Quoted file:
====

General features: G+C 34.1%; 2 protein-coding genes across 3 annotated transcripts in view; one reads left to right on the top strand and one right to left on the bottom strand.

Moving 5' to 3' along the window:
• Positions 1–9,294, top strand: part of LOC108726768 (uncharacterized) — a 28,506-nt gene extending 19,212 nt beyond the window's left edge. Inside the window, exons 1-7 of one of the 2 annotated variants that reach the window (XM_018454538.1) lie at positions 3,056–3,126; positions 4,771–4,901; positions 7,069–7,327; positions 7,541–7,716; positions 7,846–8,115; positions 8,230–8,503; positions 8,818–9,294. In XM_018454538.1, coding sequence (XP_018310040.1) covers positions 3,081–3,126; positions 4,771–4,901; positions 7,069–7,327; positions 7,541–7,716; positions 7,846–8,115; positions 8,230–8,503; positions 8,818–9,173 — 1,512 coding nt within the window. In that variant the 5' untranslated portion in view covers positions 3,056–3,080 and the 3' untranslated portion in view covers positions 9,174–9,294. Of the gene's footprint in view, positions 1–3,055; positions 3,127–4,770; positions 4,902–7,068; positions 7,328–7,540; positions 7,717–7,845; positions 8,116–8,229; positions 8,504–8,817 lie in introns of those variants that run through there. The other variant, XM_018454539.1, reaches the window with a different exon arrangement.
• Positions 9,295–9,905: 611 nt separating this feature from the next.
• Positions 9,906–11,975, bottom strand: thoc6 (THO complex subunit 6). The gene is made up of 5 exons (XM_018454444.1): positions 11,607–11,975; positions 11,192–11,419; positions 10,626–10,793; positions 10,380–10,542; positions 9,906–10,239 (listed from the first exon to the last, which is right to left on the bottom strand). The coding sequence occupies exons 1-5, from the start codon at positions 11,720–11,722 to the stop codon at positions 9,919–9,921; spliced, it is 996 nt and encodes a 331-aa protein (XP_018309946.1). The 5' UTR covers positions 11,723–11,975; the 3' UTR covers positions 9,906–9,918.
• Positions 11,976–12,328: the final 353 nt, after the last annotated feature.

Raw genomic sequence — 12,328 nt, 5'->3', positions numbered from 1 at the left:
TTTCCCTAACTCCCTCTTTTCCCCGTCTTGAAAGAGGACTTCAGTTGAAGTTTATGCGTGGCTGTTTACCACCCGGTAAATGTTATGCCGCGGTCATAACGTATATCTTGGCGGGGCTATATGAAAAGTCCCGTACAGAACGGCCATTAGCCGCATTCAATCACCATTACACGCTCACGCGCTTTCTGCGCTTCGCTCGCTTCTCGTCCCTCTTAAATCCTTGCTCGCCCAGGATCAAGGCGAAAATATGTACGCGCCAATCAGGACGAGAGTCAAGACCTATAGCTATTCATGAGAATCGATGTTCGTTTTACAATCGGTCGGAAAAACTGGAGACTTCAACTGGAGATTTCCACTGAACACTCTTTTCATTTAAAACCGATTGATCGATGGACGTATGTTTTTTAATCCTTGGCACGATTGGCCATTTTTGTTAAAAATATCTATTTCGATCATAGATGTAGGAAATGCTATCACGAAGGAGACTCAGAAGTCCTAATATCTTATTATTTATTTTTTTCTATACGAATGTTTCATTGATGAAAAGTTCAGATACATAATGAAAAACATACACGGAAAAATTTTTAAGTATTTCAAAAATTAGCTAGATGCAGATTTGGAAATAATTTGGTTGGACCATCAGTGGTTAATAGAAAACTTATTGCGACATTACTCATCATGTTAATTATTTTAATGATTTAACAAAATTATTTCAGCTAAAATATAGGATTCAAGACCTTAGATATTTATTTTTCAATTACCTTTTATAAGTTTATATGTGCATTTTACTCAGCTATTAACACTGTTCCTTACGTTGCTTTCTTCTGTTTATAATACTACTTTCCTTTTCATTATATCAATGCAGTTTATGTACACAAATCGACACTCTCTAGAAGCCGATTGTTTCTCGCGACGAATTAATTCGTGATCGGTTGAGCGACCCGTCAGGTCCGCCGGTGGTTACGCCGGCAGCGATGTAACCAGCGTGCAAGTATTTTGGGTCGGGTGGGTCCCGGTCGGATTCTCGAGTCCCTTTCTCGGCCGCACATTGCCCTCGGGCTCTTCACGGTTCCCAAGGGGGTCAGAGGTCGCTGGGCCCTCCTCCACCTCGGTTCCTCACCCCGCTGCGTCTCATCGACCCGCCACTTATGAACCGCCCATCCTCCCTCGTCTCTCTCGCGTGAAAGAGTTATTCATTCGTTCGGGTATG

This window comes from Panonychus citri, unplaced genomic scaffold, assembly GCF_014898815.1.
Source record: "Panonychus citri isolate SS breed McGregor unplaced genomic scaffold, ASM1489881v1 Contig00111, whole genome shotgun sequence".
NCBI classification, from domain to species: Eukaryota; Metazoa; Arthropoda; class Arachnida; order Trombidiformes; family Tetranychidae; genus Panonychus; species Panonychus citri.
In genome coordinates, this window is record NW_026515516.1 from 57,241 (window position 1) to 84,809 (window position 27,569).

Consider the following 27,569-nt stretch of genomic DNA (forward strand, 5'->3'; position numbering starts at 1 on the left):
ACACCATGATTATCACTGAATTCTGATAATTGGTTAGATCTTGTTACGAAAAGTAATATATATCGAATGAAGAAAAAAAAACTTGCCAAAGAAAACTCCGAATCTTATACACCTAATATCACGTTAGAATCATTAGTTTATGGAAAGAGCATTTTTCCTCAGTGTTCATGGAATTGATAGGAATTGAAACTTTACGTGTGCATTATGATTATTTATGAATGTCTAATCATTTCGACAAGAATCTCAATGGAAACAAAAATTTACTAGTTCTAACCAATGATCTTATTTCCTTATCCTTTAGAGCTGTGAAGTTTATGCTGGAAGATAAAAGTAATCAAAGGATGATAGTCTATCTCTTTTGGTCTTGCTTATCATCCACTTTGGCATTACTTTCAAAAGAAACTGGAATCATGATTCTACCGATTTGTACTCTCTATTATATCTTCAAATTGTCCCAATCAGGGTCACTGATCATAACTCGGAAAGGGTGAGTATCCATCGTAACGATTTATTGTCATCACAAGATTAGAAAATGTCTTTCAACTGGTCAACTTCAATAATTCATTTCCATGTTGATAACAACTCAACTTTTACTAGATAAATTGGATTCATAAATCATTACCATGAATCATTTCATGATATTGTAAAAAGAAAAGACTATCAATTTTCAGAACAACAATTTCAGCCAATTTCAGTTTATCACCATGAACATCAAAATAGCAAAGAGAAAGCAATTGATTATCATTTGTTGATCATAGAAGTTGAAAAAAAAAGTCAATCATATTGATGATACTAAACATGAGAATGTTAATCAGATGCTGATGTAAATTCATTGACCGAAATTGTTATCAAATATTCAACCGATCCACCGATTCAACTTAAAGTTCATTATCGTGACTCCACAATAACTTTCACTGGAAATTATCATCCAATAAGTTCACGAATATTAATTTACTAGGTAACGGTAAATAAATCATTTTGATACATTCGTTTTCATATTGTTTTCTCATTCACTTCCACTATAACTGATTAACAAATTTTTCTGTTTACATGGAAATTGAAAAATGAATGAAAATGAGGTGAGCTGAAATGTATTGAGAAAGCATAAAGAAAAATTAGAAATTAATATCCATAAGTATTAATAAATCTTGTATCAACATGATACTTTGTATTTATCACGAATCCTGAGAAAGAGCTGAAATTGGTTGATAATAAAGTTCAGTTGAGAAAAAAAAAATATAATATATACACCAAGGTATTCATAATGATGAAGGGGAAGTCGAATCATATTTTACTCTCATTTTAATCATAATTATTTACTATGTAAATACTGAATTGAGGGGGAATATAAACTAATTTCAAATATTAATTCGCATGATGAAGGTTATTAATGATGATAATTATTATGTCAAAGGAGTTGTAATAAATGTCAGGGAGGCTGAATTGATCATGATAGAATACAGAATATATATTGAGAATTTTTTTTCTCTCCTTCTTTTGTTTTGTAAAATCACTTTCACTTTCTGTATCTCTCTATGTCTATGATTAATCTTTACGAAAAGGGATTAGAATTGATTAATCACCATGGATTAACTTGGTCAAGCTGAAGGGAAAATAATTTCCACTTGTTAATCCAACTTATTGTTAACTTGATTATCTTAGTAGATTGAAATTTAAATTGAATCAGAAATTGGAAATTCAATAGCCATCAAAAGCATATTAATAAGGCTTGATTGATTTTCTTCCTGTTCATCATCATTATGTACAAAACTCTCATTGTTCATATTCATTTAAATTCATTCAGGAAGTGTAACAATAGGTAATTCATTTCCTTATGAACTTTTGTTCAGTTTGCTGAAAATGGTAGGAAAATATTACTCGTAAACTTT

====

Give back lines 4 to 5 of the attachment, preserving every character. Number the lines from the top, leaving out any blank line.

• Positions 9,295–9,905: 611 nt separating this feature from the next.
• Positions 9,906–11,975, bottom strand: thoc6 (THO complex subunit 6). The gene is made up of 5 exons (XM_018454444.1): positions 11,607–11,975; positions 11,192–11,419; positions 10,626–10,793; positions 10,380–10,542; positions 9,906–10,239 (listed from the first exon to the last, which is right to left on the bottom strand). The coding sequence occupies exons 1-5, from the start codon at positions 11,720–11,722 to the stop codon at positions 9,919–9,921; spliced, it is 996 nt and encodes a 331-aa protein (XP_018309946.1). The 5' UTR covers positions 11,723–11,975; the 3' UTR covers positions 9,906–9,918.